(Reuters) - Dermira Inc will discontinue development of its acne drug after the treatment failed to meet the main goals of two late-stage studies, the company said on Monday.
The company’s shares plunged more than 63 percent to a record of $9.21 in early trade, wiping $667 million off its market value.
The drug, olumacostat glasaretil, did not show statistically significant effect in treating patients aged nine and older with moderate to severe acne in both the studies.
“This outcome is highly surprising given that two prior Phase II trials were positive and consistent,” Mizuho analyst Irina Koffler wrote in a client note, adding that there was nothing “salvageable” in the data.
Acne is the most common skin condition in the United States, according to the American Academy of Dermatology.
The company, after two successful late-stage studies, has also been expecting approval for its excessive armpit sweating drug, glycopyrronium tosylate, by the set goal date of June 30.
The launch of glycopyrronium tosylate and the mid-stage study of an eczema drug will not be affected by Monday’s acne drug results, the Menlo Park, California-based company said on a conference call.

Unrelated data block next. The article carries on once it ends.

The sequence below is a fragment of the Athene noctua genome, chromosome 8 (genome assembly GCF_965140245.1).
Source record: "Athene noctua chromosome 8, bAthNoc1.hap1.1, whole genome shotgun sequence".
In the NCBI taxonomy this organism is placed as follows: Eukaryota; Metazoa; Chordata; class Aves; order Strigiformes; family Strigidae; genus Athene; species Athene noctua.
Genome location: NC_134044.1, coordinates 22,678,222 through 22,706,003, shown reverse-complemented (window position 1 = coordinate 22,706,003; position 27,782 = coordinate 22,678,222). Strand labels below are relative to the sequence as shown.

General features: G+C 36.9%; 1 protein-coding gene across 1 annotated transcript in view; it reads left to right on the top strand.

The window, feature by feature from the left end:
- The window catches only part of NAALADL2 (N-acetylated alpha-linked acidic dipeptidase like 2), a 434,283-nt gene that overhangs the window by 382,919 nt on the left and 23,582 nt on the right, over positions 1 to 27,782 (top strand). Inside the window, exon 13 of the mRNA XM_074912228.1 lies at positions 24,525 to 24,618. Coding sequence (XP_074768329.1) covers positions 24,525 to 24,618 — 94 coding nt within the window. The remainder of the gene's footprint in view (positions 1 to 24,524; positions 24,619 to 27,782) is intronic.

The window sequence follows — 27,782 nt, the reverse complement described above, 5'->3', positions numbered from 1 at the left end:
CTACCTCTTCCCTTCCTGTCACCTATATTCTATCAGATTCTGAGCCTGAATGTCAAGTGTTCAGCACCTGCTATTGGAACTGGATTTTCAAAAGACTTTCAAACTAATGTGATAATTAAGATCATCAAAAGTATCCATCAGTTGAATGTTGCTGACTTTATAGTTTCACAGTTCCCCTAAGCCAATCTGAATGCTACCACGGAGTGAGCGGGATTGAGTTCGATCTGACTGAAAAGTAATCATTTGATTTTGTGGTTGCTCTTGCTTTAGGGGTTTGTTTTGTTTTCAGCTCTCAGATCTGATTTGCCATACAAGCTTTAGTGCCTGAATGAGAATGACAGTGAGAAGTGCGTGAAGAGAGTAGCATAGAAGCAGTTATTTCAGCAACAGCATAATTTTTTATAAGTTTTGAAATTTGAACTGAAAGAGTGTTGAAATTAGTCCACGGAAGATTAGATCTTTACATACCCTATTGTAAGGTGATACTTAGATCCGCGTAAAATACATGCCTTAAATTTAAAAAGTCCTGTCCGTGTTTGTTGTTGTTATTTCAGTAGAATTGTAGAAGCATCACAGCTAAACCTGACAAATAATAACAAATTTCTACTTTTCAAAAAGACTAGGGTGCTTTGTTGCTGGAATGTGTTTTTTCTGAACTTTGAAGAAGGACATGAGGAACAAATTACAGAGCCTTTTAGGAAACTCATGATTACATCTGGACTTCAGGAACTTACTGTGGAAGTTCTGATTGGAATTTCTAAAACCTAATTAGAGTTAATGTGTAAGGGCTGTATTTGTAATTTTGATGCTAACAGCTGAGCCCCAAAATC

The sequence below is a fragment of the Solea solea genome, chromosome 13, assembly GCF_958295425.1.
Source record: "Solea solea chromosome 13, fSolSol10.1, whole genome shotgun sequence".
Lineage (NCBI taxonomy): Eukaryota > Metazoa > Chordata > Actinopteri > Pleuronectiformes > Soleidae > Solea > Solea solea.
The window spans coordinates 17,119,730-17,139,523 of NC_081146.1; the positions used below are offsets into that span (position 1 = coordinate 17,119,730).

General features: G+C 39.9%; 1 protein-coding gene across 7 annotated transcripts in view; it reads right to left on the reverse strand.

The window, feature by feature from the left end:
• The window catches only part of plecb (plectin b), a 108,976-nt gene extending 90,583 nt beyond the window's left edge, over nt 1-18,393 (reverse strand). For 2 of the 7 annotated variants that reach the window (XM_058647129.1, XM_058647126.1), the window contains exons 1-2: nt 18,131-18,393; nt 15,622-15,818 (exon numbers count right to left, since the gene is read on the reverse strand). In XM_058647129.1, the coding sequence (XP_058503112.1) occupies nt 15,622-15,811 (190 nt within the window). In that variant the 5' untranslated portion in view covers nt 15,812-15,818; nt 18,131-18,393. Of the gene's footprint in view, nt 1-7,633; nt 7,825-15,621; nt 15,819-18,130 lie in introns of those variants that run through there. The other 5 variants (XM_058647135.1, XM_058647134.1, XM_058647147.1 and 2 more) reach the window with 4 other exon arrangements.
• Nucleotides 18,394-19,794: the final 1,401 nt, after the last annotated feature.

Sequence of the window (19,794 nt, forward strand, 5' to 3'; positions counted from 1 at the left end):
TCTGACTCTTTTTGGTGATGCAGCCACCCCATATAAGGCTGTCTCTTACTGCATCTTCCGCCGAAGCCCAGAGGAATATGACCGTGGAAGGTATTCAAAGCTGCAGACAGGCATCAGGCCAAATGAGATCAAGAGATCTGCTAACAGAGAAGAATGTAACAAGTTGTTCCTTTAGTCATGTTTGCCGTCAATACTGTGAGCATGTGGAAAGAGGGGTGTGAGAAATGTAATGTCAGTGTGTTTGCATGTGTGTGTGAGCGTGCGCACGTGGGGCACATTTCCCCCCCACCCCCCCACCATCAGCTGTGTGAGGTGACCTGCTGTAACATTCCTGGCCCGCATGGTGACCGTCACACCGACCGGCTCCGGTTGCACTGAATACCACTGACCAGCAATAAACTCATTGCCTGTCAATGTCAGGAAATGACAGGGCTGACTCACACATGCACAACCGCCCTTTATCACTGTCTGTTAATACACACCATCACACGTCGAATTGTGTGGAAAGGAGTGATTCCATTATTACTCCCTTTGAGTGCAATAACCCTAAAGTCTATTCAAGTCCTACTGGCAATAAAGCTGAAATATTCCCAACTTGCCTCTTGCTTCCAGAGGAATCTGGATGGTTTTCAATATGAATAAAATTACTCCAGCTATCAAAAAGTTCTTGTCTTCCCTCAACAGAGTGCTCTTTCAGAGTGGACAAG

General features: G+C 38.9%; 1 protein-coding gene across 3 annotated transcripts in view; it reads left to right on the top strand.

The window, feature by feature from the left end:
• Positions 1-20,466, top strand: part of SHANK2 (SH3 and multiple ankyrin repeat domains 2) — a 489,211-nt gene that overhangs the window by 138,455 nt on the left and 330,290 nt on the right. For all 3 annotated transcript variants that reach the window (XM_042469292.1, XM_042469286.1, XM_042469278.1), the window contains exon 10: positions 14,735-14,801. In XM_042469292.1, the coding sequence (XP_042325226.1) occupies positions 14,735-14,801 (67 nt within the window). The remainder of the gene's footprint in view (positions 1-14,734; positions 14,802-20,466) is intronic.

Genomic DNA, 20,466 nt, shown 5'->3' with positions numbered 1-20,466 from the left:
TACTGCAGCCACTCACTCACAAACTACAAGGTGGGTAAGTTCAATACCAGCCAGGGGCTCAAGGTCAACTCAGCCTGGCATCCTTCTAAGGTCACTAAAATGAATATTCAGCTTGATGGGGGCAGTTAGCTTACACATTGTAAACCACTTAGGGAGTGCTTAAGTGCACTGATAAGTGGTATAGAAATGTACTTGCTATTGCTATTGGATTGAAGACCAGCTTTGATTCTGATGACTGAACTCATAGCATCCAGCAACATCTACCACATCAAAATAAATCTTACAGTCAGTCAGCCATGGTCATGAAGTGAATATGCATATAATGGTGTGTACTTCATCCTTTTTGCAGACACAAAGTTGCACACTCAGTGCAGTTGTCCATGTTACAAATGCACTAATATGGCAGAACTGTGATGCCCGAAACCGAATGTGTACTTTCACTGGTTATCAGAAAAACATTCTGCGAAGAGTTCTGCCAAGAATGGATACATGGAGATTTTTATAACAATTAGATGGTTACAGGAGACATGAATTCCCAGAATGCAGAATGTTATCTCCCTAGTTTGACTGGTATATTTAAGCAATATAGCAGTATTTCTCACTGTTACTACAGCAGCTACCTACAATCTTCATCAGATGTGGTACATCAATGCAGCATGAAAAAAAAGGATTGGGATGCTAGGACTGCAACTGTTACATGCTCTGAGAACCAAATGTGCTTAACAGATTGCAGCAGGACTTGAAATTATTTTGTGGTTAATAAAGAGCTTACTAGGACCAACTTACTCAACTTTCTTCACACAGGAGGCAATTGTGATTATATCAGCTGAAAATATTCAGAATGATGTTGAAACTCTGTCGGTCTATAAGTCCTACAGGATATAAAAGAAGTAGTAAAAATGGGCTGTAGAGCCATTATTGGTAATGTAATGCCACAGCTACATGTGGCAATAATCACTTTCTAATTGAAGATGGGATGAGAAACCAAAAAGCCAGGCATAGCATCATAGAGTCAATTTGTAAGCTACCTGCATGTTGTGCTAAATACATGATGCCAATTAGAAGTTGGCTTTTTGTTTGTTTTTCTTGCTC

However, analysts were skeptical about the two indications.
“I’ll acknowledge investor feedback on both of those indications has been lukewarm,” Umer Raffat of Evercore ISI wrote in a note.
Other companies that are developing acne treatments include Novan Inc and Foamix Inc.
Last year, Xenon Pharmaceuticals Inc abandoned its acne drug after its treatment failed to meet the main goal in a mid-stage study.
Reporting by Akankshita Mukhopadhyay in Bengaluru; Editing by Maju Samuel
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